Resistivity of ion-added high-molecular oriented films can be made 5-70 kΩ/cm2. As molecular oriented films made of high-molecular compounds other than polyimide, the LB oriented films or oriented films added with a charge-moving complex may be used.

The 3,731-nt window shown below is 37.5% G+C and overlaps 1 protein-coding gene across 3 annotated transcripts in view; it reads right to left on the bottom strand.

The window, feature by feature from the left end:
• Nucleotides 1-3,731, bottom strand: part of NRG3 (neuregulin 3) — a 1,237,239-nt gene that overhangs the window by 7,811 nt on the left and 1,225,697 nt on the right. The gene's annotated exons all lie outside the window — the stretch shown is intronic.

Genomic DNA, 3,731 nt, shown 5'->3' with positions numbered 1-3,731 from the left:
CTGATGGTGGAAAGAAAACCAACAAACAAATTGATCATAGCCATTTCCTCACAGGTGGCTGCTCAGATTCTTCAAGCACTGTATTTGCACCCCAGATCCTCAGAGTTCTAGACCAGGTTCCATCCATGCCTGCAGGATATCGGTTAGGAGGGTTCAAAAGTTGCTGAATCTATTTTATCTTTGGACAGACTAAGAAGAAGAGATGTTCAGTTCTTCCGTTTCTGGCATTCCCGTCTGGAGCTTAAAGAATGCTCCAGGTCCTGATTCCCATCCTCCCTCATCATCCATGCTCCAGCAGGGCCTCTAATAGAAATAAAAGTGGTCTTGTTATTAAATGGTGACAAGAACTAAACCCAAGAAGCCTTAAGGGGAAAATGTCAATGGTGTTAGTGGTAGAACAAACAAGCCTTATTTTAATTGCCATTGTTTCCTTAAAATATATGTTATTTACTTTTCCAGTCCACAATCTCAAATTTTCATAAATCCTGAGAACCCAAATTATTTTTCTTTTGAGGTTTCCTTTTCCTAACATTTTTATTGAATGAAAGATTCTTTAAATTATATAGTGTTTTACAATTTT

Instead of the RC impedance outside the liquid crystal cell 40 as shown in FIG. 1, the inventors have developed a liquid crystal memory device having a photoconductive film built as an integral part thereof, so that the photoconductive film acts as an impedance control layer. More particularly, the photoconductive film has a constant capacitance and a variable resistance, and if an input light information incident to the memory device has a certain pattern of brightness distribution, a corresponding resistance pattern is formed in the photoconductive film, so that the modulation contrast ratio MCR of the liquid crystal is modified depending on the resistance pattern of the photoconductive film as in the case of FIG. 4. Thus, the modulation contrast ratio MCR of the liquid crystal varies depending on the brightness variation of the incident light, and a patterned memory in the form of a latent image representing the input light information pattern can be produced. Different portions of the latent image have such modulation contrast ratios MCR's which depend on brightness or light intensity variation of the corresponding portions of the input light information.